United States History: Each Against All

If my exploding Twitter feed is any indication, plenty of people have had a chance to read Ta-Nehisi Coates’s brilliant, powerful, and persuasive essay “The Case for Reparations” in The Atlantic. If you haven’t, you should. I am convinced that it will ultimately be seen as one of the most important contributions to the national dialogue about race and power since DuBois. It’s that good, and a humble blog post such as this one cannot do it justice.

Among the many other things Coates got me thinking about, though, is a motif I’ve been kicking around in my head for quite a while now–a motif that rejects the progress-oriented, “emancipationist” paradigm in which US history is (sometimes) explicitly or (most often) implicitly conceived, articulated, and taught.* It’s a Hobbesian motif, and one that goes against what I like to think is my generally optimistic nature. In his 1651 treatise Leviathan, the English philosopher Thomas Hobbes expounded a view of human nature that was sour, pessimistic, and harsh. Leviathan was conceived and drafted in the years of anarchy, violence, and political upheaval during the English Civil War, and Hobbes was a thoroughgoing royalist (he was an advisor to the Prince of Wales–soon to become King Charles II after the Restoration–and lived among loyalist expatriates in the 1650s). It’s hard to overstate the effects of his country’s political and cultural disintegration upon Hobbes’s already dour outlook.  We all know his characterization of “how things really were”: the lives of most people were “nasty, brutish, and short.” It was human nature for one to seek to maximize their power at the expense of all others in the community; the only check on the wanton impulses of man in this brutish state of nature was a powerful governmental force: The Leviathan. For Hobbes, this meant an absolute monarch. Absent this check on the inherent violent and anarchic tendencies of man in a state of nature, society would devolve into what Hobbes so pithily described as ” a war of each against all.”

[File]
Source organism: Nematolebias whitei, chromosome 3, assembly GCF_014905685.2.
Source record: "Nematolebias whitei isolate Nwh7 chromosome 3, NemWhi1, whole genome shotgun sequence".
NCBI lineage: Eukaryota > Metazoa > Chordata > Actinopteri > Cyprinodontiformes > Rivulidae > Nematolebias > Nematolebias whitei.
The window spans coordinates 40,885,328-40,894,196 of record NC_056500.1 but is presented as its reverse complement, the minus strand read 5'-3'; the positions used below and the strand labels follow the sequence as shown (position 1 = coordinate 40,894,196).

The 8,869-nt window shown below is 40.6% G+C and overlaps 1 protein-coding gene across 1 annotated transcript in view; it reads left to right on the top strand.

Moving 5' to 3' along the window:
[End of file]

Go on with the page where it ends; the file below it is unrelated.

With its tragic litany of profoundly violent and unjust treatment of African Americans, Coates’s article is the latest affirmation for me that despite the Founders’ embrace of a Lockeian ideal, the national story has been less John Locke’s ideal Commonwealth and more Thomas Hobbes’s War of Each Against All. The one constant in US history is a numbing level of violence, both individual and collective, visited upon those outside the hegemonic definition of “American” or-more simply-“Us.” For all the rhetoric about “big government,” there is a constant thread that runs throughout the US’s national tapestry–little to no government protection of minority rights, property, or lives. There was no “big government” in the post-Gold Rush California, to cite one example, when that region’s native peoples (as well as many of the Californios) were systematically exterminated in the free-for-all that accompanied white Americans’ migration to the coastal utopia. There was no “big government” at Sand Creek, Colorado, in 1864 when a Methodist minister (!) and militia Colonel named J.M. Chivington led a force of troops into a peaceful Indian encampment near Fort Lyon and massacred over 400 men, women, and children. Stories of the white troops’ depredations on Indian corpses turn the stomach; female genitals were excised from their bodies and stretched over the saddle horns of the cavalrymens’ mounts. Chivington himself apparently took several “souvenirs” which he proudly displayed to visitors to his home. And these are just two examples from the period I’m currently researching and writing on–Coates and others can provide more and more ad infinitum.